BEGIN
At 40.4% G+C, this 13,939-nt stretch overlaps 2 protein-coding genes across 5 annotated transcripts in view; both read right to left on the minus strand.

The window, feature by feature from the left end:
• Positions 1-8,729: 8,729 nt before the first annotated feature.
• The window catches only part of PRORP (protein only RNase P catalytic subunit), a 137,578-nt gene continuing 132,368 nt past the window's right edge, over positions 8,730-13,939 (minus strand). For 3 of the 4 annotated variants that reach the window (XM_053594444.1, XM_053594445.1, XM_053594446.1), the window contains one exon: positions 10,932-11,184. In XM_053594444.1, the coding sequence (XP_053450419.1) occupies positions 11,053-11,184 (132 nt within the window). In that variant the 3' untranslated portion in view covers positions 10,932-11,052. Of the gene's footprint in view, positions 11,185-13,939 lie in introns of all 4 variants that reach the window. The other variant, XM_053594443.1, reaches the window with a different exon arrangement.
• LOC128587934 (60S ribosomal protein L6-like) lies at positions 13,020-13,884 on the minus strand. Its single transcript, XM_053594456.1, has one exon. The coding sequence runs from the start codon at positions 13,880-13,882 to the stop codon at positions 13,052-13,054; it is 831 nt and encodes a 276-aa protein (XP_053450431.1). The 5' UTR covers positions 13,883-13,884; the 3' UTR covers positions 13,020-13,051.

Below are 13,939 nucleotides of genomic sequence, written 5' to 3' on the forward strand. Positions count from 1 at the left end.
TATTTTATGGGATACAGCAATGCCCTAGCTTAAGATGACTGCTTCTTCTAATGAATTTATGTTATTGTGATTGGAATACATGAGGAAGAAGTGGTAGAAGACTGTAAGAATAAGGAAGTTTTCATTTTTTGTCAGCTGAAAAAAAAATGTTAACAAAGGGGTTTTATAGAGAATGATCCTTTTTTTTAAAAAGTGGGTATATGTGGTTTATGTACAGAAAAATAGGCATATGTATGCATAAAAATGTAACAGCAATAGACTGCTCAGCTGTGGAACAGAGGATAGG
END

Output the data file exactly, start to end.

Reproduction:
At 40.4% G+C, this 13,939-nt stretch overlaps 2 protein-coding genes across 5 annotated transcripts in view; both read right to left on the minus strand.

The window, feature by feature from the left end:
• Positions 1-8,729: 8,729 nt before the first annotated feature.
• The window catches only part of PRORP (protein only RNase P catalytic subunit), a 137,578-nt gene continuing 132,368 nt past the window's right edge, over positions 8,730-13,939 (minus strand). For 3 of the 4 annotated variants that reach the window (XM_053594444.1, XM_053594445.1, XM_053594446.1), the window contains one exon: positions 10,932-11,184. In XM_053594444.1, the coding sequence (XP_053450419.1) occupies positions 11,053-11,184 (132 nt within the window). In that variant the 3' untranslated portion in view covers positions 10,932-11,052. Of the gene's footprint in view, positions 11,185-13,939 lie in introns of all 4 variants that reach the window. The other variant, XM_053594443.1, reaches the window with a different exon arrangement.
• LOC128587934 (60S ribosomal protein L6-like) lies at positions 13,020-13,884 on the minus strand. Its single transcript, XM_053594456.1, has one exon. The coding sequence runs from the start codon at positions 13,880-13,882 to the stop codon at positions 13,052-13,054; it is 831 nt and encodes a 276-aa protein (XP_053450431.1). The 5' UTR covers positions 13,883-13,884; the 3' UTR covers positions 13,020-13,051.

Below are 13,939 nucleotides of genomic sequence, written 5' to 3' on the forward strand. Positions count from 1 at the left end.
TATTTTATGGGATACAGCAATGCCCTAGCTTAAGATGACTGCTTCTTCTAATGAATTTATGTTATTGTGATTGGAATACATGAGGAAGAAGTGGTAGAAGACTGTAAGAATAAGGAAGTTTTCATTTTTTGTCAGCTGAAAAAAAAATGTTAACAAAGGGGTTTTATAGAGAATGATCCTTTTTTTTAAAAAGTGGGTATATGTGGTTTATGTACAGAAAAATAGGCATATGTATGCATAAAAATGTAACAGCAATAGACTGCTCAGCTGTGGAACAGAGGATAGG